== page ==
There has never been a better time than now in online marketing when it comes to website creation and publication.
With a few Google searches and a few hours you can grasp the basics of hosting, content management systems and have a WordPress site up and running. Luckily for us design-challenged folks out there, there are tons of great templates, designers and masters of making things look cool, so we don’t have to worry about it too much.
But this convenience has blinded us to fundamental aspect of marketing: the importance of the user interface.
What is User Interface?
User interfaces are all around us and can be found in physical and digital products of all kinds.
A user interface broadly describes any system that enables humans to interact and control machines or technology. Likewise, the system must be able to provide output that lets the user know the effects of their interactions and controls.
Some examples are:
- The steering wheel, gas and brake pedals and gear shifter are the user interface for automobiles.
- The remote control and various buttons on a TV are a user interface.
- The navigation, content layouts, forms, buttons and other aspects of a website or app comprise the user interface.
User interfaces (UI) are closely related to user experience (UX). A poorly designed user interface will make the user experience sub-par and this leads to all kinds of problems.
Your customers are coming to your site to get something of value to them. Maybe they want to read your latest blog post or they want to buy your product. Our job as marketers isn’t just to get them to the site, it’s also to make the process of them obtaining what they want as easy as possible.
If we haven’t designed the user interface well and therefore given them a bad user experience, what are the chances they are going to stick around? We’ve crunched the numbers and the odds are somewhere between me getting a date with Kate Upton and a snowball's chance in hell.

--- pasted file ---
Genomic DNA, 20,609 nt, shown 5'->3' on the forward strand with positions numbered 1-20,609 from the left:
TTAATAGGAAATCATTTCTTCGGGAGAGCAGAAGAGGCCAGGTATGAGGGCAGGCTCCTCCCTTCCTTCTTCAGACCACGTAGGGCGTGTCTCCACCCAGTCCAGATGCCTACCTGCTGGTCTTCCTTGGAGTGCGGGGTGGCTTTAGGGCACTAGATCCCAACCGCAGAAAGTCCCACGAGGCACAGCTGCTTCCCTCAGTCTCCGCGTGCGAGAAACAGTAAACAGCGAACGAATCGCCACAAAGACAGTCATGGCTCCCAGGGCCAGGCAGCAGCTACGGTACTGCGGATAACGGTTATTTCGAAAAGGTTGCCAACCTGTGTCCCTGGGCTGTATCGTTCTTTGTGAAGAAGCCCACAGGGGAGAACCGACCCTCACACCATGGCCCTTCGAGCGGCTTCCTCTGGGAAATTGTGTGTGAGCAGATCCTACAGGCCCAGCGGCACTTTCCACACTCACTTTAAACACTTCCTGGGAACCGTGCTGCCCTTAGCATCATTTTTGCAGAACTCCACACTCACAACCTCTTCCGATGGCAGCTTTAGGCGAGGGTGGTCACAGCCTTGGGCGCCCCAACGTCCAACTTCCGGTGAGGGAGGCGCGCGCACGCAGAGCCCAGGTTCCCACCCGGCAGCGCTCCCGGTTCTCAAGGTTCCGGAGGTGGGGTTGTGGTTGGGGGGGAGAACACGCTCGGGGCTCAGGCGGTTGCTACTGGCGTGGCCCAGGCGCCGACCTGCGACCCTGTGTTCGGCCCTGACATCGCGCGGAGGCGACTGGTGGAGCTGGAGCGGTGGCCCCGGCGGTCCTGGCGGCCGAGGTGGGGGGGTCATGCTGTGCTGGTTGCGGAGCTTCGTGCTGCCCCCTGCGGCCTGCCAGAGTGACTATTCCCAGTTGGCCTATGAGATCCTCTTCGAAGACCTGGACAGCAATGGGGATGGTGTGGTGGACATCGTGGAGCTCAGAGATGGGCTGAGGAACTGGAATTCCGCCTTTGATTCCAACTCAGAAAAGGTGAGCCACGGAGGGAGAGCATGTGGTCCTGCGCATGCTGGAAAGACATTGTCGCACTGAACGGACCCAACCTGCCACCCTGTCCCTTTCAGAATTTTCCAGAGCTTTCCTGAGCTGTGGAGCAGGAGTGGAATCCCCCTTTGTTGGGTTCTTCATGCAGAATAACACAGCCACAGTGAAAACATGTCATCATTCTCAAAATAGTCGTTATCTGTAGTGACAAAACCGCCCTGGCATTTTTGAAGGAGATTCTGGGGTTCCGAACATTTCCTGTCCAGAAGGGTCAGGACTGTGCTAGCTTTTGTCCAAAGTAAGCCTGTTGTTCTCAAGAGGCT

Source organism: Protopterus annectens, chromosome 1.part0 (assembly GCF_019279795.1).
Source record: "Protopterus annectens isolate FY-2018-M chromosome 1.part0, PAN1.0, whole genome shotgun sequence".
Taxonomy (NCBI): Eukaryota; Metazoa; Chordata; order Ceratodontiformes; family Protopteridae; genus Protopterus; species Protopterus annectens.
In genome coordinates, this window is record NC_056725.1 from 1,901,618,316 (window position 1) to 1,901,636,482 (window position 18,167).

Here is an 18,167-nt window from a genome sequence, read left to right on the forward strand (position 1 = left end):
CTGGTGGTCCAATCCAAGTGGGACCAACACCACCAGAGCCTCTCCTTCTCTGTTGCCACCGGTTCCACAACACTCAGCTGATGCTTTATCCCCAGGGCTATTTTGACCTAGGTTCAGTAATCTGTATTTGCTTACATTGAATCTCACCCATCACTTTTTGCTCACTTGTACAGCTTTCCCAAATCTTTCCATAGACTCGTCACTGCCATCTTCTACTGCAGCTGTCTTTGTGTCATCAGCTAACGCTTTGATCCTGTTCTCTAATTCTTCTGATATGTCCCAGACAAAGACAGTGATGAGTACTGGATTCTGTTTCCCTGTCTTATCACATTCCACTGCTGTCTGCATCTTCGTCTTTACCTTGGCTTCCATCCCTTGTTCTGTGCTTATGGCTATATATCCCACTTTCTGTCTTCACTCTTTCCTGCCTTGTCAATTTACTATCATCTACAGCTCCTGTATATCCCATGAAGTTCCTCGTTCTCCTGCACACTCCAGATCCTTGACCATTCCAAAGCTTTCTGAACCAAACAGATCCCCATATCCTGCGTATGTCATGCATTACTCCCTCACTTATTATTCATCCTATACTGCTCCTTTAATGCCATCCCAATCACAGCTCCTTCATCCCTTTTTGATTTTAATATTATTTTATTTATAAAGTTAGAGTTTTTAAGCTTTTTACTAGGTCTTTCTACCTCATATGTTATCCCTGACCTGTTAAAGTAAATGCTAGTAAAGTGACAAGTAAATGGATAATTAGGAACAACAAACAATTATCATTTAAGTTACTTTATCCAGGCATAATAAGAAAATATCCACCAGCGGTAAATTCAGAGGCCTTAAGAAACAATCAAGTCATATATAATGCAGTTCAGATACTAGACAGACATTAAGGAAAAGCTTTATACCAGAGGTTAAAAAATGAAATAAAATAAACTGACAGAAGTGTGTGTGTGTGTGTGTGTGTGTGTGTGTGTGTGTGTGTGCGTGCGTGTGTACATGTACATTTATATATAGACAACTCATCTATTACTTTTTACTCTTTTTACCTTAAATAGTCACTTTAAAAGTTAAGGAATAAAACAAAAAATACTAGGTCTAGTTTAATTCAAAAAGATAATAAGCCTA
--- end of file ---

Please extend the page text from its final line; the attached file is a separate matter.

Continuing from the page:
Give your users what they want in an easy-to-find and easy-to-consume format or they will hit the back button and find another source that can. High bounce rates will eventually hurt your SEO and rankings and cause your online business to start circling the toilet.
User Interface Guidelines
Depending on what kind of digital property you are developing, there will be different user interface guidelines that you should or have to follow.
For example, if you’re making an app that you plan to offer on Apple’s App store, then you will have to follow their user interface rules. Failure to do so could cause your app to be denied.
This goes for operating systems, browsers and all kinds of software products. If you want to build a complimentary product like an app, add-on or theme, you will have to adhere to the original programmer's requirements.
Otherwise, products on the same platform would lack a consistent look, feel and experience. This would harm the overall platform and make it a bad day for everyone involved.
Even if you’re not developing software or other products around a platform that has set user interface guidelines, you still need to make sure that you provide a system that promotes a good user experience and helps you achieve your goals.
Because of the proliferation of computer and mobile technology, most user interface requirements are hard wired into designs. And even if they weren’t you would make sure they are added.
You know when someone comes to a website they expect to see navigation, certain pages (about us, contact, FAQs), call-to-action buttons, social media sharing buttons and so on. Your goal as a marketer is to make sure the user can interact easily with your site or app as well as get feedback from it.
For example, if you want people to sign up to be added to your email list, you would provide an easy-to-find submission form. After the user fills out the form, they should then be sent to a confirmation page or given some other form of confirmation that their submission went through.
You know the feeling when you click a button and nothing happens. The typical and completely rational human response is to click 50 times, with optional slamming the mouse against your desk. If there is no confirmation that your interaction was completed, you’re going to short circuit and bail.
Keep the Customer in Mind
Job no. 1 is for you to see your site, app or software through the eyes of a new customer.
Pretend that this project isn’t your baby and that you know every line of code, inside and out. Come at it like a complete newbie and make sure that things are as simple as possible.
Don’t make it any harder than it has to be to get that conversion!
When you approach your designs from this standpoint, user interface issues will work themselves out. If something is missing, add it or find someone that can add it for you. If there are 50 elements when there only really needs to be five, start cutting!
This will take trial and error, so don’t think you’ll achieve UI and UX Nirvana overnight. Test different looks and designs if you think that your user interface is hurting conversions. Track your tests and results and work on constantly improving.